Lemony Mint Tea

If you live in the Northeast you had the same wet, wet, wet summer that I did.  Horrible for tomatoes but awesome for water-loving mint.  I had mint coming out of my ears, both from my garden and my CSA.  I am embarrassed to admit how long it took me to think of drying mint for tea; I love mint tea, in fact, peppermint tea is one of the few that I drink on a regular basis.  So, back in July and August, I started drying big batches of mint – either in the dehyrdrator or simply hanging in a bundle from my hallway mirror – then stripped the dry leaves off the stalks and tucked them away in Ziplocs for the winter.  So if you dried lots of mint back in the sunny days of summer, or live somewhere where mint is still flourishing, you’re in luck!  Delicious, fragrant mint tea is right around the corner. As an added bonus, this tea is 100% local; most teas come from far away (Asia and India, primarily), but herbal teas can be made from a number of ingredients that grow in your backyard; mint, lemon balm, raspberry leaves, rosehips, lavendar, lemongrass, and nettles to name a few.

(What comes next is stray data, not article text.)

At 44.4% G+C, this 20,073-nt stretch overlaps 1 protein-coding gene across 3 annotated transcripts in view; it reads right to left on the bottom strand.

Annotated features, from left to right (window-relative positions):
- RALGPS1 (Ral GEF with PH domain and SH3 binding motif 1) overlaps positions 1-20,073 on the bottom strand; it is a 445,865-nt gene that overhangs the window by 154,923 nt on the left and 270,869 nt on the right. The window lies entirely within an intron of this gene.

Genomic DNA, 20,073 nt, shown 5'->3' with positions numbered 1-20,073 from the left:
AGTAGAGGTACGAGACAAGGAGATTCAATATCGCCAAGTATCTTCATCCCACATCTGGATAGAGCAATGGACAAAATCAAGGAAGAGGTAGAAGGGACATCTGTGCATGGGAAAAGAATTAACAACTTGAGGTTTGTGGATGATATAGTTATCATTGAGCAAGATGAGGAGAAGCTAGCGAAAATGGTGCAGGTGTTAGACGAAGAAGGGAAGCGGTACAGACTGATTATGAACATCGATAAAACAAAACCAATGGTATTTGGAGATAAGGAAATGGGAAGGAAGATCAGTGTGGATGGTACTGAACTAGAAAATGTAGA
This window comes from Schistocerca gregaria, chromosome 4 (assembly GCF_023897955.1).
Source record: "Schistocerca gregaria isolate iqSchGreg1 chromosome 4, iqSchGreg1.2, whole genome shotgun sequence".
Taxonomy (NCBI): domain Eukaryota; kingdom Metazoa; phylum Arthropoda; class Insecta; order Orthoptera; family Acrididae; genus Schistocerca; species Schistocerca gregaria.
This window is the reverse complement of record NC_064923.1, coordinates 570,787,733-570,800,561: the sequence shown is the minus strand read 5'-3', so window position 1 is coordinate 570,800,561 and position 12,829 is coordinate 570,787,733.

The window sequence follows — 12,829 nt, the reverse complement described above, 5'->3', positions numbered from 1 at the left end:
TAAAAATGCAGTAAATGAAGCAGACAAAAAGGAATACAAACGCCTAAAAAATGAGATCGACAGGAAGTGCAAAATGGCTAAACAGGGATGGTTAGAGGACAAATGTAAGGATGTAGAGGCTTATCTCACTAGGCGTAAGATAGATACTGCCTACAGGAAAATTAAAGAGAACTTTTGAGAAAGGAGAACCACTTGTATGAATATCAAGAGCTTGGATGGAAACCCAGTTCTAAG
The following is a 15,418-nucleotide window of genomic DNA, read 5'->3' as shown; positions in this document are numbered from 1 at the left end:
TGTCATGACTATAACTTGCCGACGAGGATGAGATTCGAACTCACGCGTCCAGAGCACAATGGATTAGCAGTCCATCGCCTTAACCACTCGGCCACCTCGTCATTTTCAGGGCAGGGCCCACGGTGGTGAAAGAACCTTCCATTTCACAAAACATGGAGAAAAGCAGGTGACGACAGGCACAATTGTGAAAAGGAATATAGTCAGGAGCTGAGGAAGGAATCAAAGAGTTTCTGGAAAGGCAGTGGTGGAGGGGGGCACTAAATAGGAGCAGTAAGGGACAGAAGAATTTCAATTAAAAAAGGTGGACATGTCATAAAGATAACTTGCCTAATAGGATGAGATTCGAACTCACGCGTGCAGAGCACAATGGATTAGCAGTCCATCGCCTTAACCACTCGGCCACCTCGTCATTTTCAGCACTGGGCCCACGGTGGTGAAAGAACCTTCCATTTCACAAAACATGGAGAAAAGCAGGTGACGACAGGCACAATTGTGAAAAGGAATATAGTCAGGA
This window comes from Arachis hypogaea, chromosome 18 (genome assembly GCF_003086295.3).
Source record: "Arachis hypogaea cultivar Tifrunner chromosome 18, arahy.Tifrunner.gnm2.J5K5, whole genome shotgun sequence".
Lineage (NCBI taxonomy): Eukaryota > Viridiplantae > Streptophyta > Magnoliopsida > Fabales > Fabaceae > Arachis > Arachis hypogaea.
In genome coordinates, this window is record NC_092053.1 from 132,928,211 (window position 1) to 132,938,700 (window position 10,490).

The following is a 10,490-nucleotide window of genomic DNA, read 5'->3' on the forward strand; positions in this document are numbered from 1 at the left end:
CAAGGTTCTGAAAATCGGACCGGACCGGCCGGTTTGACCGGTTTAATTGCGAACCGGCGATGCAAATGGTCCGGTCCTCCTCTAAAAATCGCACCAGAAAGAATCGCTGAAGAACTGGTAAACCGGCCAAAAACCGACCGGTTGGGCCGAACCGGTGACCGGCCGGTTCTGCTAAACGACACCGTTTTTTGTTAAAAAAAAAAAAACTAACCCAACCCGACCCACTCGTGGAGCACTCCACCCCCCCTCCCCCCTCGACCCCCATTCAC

In looking around for mint tea recipes on the Interwebs, I’ve seen recommendations for everything from a 1/2  teaspoon to 2 tablespoons of dried mint leaves per cup of boiling water to make mint tea.  The first batch or two of tea will tell you whether you need to increase or reduce the amount of mint, or the steeping time, to make your perfect cup of tea.

Homegrown and hand-mixed specialty tea makes a lovely gift. Packaged in a cute tin, jar or little muslin bag, this is an economical but heartfelt gift that is sure to be appreciated by any tea lover.  Pair it with an infuser, a jar of local honey, or a cute and sunny teapot for an extra special gift!


Lemony Mint Tea



  • 1 – 3 tsp of dried mint (I like a variety, like peppermint, spearmint and chocolate mint)
  • 1/4 – 3/4 tsp dried lemon balm
  • 1 cup water


  1. Boil water.  Mix mint and lemon balm in a small bowl; crumble with fingers to release essential oils.  Measure desired amount of tea leaves into the infuser.  Pour boiling water over the tea leaves and allow to steep for 3 – 5 minutes.  Enjoy!


  1. Experiment with your own combinations of local herbs and plants to find your ‘signature’ tea.


Dried leaves are best stored whole, then crumbled shortly before use. To have convenient tea mixes at hand, make about a week’s supply at once and store in a cool, dry, room-temperature spot.




  1. I’ve tried this, but can never get the amounts right. The key, I think, as you note, it to dry them first. I find tea with fresh herbs too grassy.

    A *very* nice and relaxing combo is lemon balm, mint, and lavender blossom.

  2. Pingback: Link Love (2016-10-29) | Becky's Kaleidoscope

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